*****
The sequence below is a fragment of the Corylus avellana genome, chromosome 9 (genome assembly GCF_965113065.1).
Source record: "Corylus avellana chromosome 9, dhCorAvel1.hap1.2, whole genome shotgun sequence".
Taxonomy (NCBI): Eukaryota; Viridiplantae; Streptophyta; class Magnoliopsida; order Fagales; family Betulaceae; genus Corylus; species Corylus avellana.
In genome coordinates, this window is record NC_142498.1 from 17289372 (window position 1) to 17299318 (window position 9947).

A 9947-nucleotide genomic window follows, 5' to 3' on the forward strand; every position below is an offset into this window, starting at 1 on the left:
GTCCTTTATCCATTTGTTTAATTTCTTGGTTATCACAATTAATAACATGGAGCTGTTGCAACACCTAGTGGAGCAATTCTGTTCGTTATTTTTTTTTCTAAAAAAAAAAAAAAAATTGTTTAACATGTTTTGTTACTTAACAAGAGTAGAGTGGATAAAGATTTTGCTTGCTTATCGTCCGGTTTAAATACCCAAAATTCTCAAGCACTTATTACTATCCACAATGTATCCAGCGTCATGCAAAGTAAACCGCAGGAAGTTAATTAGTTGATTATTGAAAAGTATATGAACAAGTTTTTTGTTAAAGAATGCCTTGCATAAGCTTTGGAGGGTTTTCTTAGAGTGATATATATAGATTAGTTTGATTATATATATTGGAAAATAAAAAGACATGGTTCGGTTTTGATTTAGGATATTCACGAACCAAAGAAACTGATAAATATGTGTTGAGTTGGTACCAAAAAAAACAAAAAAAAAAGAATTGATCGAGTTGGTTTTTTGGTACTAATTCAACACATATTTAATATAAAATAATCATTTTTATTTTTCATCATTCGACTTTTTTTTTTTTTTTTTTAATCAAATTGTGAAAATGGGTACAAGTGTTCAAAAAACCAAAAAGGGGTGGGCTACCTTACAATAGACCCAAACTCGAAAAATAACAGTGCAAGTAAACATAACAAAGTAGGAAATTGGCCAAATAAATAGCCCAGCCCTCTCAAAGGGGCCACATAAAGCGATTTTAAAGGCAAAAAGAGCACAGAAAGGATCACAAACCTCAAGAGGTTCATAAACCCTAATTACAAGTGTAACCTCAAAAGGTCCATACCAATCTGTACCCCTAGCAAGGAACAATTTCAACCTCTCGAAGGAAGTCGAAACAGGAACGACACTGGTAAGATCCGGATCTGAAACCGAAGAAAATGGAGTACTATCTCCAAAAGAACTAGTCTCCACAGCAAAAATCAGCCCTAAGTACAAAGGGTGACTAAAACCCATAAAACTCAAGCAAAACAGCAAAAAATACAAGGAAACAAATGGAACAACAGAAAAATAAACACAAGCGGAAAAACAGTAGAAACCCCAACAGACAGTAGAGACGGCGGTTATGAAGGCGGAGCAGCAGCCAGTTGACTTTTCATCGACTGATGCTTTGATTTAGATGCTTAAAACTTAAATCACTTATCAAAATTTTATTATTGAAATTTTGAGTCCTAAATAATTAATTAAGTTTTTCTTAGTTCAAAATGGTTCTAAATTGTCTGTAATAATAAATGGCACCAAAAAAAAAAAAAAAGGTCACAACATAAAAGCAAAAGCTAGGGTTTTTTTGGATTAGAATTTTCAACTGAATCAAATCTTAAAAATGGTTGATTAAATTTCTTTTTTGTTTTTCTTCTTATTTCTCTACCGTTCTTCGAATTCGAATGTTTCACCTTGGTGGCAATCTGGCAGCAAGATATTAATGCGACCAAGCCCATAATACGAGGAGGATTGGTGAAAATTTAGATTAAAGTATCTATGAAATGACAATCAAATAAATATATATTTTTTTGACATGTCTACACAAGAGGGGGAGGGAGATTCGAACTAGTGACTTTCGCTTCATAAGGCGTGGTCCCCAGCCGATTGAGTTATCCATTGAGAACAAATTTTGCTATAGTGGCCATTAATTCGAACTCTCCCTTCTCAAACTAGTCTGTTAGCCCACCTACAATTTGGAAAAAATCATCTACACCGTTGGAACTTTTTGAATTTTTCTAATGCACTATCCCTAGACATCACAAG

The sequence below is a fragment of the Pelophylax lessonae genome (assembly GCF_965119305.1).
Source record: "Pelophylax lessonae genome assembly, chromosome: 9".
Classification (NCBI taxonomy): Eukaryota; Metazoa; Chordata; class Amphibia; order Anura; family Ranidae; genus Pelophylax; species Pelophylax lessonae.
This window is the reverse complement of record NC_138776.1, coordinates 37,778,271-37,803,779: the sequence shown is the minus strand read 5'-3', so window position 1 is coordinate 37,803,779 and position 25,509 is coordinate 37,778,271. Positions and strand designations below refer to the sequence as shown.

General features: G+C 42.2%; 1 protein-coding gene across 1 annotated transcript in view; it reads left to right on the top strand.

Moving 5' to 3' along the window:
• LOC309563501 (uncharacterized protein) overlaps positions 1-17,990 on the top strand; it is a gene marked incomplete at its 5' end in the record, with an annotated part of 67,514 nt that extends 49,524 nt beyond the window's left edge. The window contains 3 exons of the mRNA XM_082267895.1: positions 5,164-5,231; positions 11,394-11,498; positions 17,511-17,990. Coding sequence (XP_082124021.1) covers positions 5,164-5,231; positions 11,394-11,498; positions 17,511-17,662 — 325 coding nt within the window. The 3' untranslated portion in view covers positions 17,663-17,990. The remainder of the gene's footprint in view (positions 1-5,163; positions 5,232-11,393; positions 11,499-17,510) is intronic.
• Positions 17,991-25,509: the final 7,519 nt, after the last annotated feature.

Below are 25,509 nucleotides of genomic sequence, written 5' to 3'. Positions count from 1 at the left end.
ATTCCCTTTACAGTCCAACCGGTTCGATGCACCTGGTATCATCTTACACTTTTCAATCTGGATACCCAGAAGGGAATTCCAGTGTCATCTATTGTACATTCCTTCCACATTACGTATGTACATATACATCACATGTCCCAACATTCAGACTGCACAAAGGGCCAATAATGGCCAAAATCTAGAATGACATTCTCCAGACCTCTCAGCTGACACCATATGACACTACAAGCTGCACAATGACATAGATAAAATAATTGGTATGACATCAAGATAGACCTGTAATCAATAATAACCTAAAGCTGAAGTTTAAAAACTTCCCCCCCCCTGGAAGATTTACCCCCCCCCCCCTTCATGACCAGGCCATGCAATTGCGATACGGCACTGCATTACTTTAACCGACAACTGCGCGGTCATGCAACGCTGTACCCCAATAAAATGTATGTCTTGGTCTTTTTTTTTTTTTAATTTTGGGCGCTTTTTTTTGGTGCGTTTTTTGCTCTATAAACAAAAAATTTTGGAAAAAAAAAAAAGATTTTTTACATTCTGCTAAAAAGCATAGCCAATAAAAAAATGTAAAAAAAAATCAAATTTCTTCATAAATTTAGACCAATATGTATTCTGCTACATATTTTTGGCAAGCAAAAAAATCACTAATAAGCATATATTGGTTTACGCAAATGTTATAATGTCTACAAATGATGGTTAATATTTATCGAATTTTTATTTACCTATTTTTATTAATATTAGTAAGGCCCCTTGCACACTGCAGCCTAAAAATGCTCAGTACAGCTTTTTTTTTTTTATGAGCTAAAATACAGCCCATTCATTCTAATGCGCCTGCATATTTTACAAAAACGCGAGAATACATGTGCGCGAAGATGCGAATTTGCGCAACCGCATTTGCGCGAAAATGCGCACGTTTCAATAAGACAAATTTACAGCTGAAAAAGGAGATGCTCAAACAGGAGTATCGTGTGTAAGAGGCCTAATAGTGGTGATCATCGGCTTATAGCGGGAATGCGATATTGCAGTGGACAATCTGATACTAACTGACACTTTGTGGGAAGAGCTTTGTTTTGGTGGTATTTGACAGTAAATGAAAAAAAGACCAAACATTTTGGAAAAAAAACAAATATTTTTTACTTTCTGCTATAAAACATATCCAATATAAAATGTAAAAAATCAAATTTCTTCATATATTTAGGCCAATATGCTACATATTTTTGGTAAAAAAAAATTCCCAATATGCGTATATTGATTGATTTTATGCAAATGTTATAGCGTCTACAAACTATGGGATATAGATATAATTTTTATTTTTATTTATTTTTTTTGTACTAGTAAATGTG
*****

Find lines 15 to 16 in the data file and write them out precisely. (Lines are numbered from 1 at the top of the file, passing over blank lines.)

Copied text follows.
Below are 25,509 nucleotides of genomic sequence, written 5' to 3'. Positions count from 1 at the left end.
ATTCCCTTTACAGTCCAACCGGTTCGATGCACCTGGTATCATCTTACACTTTTCAATCTGGATACCCAGAAGGGAATTCCAGTGTCATCTATTGTACATTCCTTCCACATTACGTATGTACATATACATCACATGTCCCAACATTCAGACTGCACAAAGGGCCAATAATGGCCAAAATCTAGAATGACATTCTCCAGACCTCTCAGCTGACACCATATGACACTACAAGCTGCACAATGACATAGATAAAATAATTGGTATGACATCAAGATAGACCTGTAATCAATAATAACCTAAAGCTGAAGTTTAAAAACTTCCCCCCCCCTGGAAGATTTACCCCCCCCCCCCTTCATGACCAGGCCATGCAATTGCGATACGGCACTGCATTACTTTAACCGACAACTGCGCGGTCATGCAACGCTGTACCCCAATAAAATGTATGTCTTGGTCTTTTTTTTTTTTTAATTTTGGGCGCTTTTTTTTGGTGCGTTTTTTGCTCTATAAACAAAAAATTTTGGAAAAAAAAAAAAGATTTTTTACATTCTGCTAAAAAGCATAGCCAATAAAAAAATGTAAAAAAAAATCAAATTTCTTCATAAATTTAGACCAATATGTATTCTGCTACATATTTTTGGCAAGCAAAAAAATCACTAATAAGCATATATTGGTTTACGCAAATGTTATAATGTCTACAAATGATGGTTAATATTTATCGAATTTTTATTTACCTATTTTTATTAATATTAGTAAGGCCCCTTGCACACTGCAGCCTAAAAATGCTCAGTACAGCTTTTTTTTTTTTATGAGCTAAAATACAGCCCATTCATTCTAATGCGCCTGCATATTTTACAAAAACGCGAGAATACATGTGCGCGAAGATGCGAATTTGCGCAACCGCATTTGCGCGAAAATGCGCACGTTTCAATAAGACAAATTTACAGCTGAAAAAGGAGATGCTCAAACAGGAGTATCGTGTGTAAGAGGCCTAATAGTGGTGATCATCGGCTTATAGCGGGAATGCGATATTGCAGTGGACAATCTGATACTAACTGACACTTTGTGGGAAGAGCTTTGTTTTGGTGGTATTTGACAGTAAATGAAAAAAAGACCAAACATTTTGGAAAAAAAACAAATATTTTTTACTTTCTGCTATAAAACATATCCAATATAAAATGTAAAAAATCAAATTTCTTCATATATTTAGGCCAATATGCTACATATTTTTGGTAAAAAAAAATTCCCAATATGCGTATATTGATTGATTTTATGCAAATGTTATAGCGTCTACAAACTATGGGATATAGATATAATTTTTATTTTTATTTATTTTTTTTGTACTAGTAAATGTG